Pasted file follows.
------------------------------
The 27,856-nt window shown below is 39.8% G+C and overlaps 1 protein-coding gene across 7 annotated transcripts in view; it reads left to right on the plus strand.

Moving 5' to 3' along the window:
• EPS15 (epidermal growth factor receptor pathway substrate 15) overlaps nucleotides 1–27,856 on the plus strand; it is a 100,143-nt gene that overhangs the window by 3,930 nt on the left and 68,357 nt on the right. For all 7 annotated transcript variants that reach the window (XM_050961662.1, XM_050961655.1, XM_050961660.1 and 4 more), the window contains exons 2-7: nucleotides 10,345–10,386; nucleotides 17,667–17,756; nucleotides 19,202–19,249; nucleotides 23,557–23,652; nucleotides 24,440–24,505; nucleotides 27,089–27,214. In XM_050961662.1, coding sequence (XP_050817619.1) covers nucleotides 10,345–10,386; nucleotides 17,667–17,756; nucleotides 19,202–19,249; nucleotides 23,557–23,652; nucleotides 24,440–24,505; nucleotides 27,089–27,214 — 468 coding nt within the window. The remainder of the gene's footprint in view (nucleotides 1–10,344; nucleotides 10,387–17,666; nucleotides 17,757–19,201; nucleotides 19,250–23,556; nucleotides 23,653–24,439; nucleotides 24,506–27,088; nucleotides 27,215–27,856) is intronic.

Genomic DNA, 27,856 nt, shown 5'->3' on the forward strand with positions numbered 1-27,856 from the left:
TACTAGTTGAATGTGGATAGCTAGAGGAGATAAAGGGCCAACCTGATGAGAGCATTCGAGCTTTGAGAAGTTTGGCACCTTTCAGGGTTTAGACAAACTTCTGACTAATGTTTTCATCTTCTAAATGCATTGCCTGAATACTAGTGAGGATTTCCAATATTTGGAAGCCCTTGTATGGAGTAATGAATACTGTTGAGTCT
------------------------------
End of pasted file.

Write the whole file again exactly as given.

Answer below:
The 27,856-nt window shown below is 39.8% G+C and overlaps 1 protein-coding gene across 7 annotated transcripts in view; it reads left to right on the plus strand.

Moving 5' to 3' along the window:
• EPS15 (epidermal growth factor receptor pathway substrate 15) overlaps nucleotides 1–27,856 on the plus strand; it is a 100,143-nt gene that overhangs the window by 3,930 nt on the left and 68,357 nt on the right. For all 7 annotated transcript variants that reach the window (XM_050961662.1, XM_050961655.1, XM_050961660.1 and 4 more), the window contains exons 2-7: nucleotides 10,345–10,386; nucleotides 17,667–17,756; nucleotides 19,202–19,249; nucleotides 23,557–23,652; nucleotides 24,440–24,505; nucleotides 27,089–27,214. In XM_050961662.1, coding sequence (XP_050817619.1) covers nucleotides 10,345–10,386; nucleotides 17,667–17,756; nucleotides 19,202–19,249; nucleotides 23,557–23,652; nucleotides 24,440–24,505; nucleotides 27,089–27,214 — 468 coding nt within the window. The remainder of the gene's footprint in view (nucleotides 1–10,344; nucleotides 10,387–17,666; nucleotides 17,757–19,201; nucleotides 19,250–23,556; nucleotides 23,653–24,439; nucleotides 24,506–27,088; nucleotides 27,215–27,856) is intronic.

Genomic DNA, 27,856 nt, shown 5'->3' on the forward strand with positions numbered 1-27,856 from the left:
TACTAGTTGAATGTGGATAGCTAGAGGAGATAAAGGGCCAACCTGATGAGAGCATTCGAGCTTTGAGAAGTTTGGCACCTTTCAGGGTTTAGACAAACTTCTGACTAATGTTTTCATCTTCTAAATGCATTGCCTGAATACTAGTGAGGATTTCCAATATTTGGAAGCCCTTGTATGGAGTAATGAATACTGTTGAGTCT